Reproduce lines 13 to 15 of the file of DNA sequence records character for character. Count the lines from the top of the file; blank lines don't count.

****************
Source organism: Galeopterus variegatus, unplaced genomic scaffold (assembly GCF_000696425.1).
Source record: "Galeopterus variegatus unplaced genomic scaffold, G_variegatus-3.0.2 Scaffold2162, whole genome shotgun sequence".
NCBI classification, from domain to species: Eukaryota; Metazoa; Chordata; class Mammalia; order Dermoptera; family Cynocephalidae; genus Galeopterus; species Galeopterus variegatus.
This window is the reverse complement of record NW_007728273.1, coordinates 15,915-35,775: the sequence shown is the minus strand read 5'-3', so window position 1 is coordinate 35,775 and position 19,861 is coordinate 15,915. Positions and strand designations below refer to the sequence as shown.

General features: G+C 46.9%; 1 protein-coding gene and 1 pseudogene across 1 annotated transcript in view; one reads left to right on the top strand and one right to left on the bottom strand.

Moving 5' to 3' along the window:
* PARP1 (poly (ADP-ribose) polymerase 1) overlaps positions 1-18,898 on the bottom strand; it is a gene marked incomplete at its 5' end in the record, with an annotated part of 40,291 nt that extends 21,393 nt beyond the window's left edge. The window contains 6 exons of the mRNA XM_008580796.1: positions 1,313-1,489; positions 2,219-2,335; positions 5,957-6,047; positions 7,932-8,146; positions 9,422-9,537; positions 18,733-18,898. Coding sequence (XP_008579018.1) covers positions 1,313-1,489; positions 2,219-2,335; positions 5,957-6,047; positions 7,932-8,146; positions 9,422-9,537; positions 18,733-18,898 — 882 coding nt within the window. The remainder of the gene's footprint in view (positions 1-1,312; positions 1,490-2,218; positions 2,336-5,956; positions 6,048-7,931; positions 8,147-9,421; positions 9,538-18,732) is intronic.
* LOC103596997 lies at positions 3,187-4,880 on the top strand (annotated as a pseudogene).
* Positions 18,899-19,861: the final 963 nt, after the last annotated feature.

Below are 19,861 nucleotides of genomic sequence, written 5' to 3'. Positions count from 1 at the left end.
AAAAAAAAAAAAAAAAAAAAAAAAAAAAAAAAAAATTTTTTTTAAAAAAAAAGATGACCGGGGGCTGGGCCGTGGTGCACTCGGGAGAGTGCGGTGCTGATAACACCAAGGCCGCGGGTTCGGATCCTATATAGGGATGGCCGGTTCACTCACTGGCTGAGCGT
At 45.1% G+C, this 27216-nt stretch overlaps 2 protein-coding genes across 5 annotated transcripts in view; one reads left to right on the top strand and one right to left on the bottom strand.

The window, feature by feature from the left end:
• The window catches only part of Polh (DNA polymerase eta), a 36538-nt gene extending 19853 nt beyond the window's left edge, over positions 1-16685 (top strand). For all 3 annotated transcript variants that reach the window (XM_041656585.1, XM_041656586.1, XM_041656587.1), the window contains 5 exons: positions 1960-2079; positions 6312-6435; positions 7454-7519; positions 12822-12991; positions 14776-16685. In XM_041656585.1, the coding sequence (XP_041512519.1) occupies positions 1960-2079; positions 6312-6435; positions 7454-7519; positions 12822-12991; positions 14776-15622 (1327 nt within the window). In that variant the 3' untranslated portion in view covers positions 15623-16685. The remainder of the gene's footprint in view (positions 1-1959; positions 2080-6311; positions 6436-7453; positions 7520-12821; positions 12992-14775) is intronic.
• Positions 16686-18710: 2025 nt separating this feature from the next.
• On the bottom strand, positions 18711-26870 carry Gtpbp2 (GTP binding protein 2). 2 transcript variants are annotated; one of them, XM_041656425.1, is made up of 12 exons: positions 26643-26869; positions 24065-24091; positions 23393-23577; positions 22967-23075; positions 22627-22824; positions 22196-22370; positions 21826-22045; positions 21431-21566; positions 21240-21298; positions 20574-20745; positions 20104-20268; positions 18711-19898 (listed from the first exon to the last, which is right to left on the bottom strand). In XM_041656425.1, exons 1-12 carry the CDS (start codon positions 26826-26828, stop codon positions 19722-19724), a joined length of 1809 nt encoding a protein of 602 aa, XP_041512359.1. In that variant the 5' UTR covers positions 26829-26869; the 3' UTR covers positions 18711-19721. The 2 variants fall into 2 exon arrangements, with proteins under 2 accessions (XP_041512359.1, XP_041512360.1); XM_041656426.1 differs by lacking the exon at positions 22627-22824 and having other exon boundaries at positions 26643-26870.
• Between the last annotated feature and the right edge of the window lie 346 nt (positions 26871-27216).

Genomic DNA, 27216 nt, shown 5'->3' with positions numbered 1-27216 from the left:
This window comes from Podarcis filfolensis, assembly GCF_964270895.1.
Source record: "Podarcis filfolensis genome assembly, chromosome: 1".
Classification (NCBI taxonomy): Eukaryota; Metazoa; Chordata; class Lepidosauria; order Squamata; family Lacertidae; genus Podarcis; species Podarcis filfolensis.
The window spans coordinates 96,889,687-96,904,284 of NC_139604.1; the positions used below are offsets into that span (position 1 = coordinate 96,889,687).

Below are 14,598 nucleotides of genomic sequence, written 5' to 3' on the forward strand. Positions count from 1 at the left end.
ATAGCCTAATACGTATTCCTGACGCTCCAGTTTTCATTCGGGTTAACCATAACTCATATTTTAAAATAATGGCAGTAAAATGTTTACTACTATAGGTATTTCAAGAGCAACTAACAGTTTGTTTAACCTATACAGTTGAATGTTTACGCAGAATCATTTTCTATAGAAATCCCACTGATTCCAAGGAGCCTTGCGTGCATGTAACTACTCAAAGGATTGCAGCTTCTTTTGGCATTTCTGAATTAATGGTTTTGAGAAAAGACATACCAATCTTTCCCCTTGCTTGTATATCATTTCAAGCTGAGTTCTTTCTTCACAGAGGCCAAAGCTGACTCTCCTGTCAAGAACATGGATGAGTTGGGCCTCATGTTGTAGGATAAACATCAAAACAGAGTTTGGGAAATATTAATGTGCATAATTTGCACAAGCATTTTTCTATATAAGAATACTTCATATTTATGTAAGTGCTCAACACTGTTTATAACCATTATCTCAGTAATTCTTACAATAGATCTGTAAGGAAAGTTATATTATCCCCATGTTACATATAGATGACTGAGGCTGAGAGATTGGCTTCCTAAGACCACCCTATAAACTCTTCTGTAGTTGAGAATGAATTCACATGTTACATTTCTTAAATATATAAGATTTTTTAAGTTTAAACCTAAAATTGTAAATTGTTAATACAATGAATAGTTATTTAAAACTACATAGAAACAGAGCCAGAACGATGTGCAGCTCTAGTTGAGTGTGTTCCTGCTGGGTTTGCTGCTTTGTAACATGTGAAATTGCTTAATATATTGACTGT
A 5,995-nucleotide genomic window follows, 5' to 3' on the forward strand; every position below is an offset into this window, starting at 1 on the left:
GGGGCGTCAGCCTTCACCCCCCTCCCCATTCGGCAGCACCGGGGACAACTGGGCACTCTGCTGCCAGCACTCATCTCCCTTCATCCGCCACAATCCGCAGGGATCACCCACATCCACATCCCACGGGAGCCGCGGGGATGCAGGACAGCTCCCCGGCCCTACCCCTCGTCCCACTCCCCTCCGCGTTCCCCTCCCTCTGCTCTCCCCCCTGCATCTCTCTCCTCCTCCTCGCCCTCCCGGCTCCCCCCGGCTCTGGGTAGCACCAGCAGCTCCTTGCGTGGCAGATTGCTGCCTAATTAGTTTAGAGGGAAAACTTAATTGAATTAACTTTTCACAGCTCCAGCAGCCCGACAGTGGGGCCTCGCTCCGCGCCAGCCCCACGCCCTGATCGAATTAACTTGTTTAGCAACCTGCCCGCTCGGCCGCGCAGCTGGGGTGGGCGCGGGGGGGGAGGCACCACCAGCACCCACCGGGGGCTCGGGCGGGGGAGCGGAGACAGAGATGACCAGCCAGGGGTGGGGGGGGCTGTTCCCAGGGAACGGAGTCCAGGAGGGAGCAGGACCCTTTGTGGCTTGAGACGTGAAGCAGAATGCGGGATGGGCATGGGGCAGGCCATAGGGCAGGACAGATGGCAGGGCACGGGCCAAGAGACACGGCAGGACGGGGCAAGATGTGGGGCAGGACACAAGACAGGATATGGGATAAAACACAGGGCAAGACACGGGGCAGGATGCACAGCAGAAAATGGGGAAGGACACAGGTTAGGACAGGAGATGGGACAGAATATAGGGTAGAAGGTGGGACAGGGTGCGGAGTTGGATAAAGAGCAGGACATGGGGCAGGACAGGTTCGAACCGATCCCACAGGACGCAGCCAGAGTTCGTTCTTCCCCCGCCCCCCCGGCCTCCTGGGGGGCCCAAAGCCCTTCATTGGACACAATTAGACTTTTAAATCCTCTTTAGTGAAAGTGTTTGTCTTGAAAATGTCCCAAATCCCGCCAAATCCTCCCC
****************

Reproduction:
The window, feature by feature from the left end:
• The window catches only part of Polh (DNA polymerase eta), a 36538-nt gene extending 19853 nt beyond the window's left edge, over positions 1-16685 (top strand). For all 3 annotated transcript variants that reach the window (XM_041656585.1, XM_041656586.1, XM_041656587.1), the window contains 5 exons: positions 1960-2079; positions 6312-6435; positions 7454-7519; positions 12822-12991; positions 14776-16685. In XM_041656585.1, the coding sequence (XP_041512519.1) occupies positions 1960-2079; positions 6312-6435; positions 7454-7519; positions 12822-12991; positions 14776-15622 (1327 nt within the window). In that variant the 3' untranslated portion in view covers positions 15623-16685. The remainder of the gene's footprint in view (positions 1-1959; positions 2080-6311; positions 6436-7453; positions 7520-12821; positions 12992-14775) is intronic.
• Positions 16686-18710: 2025 nt separating this feature from the next.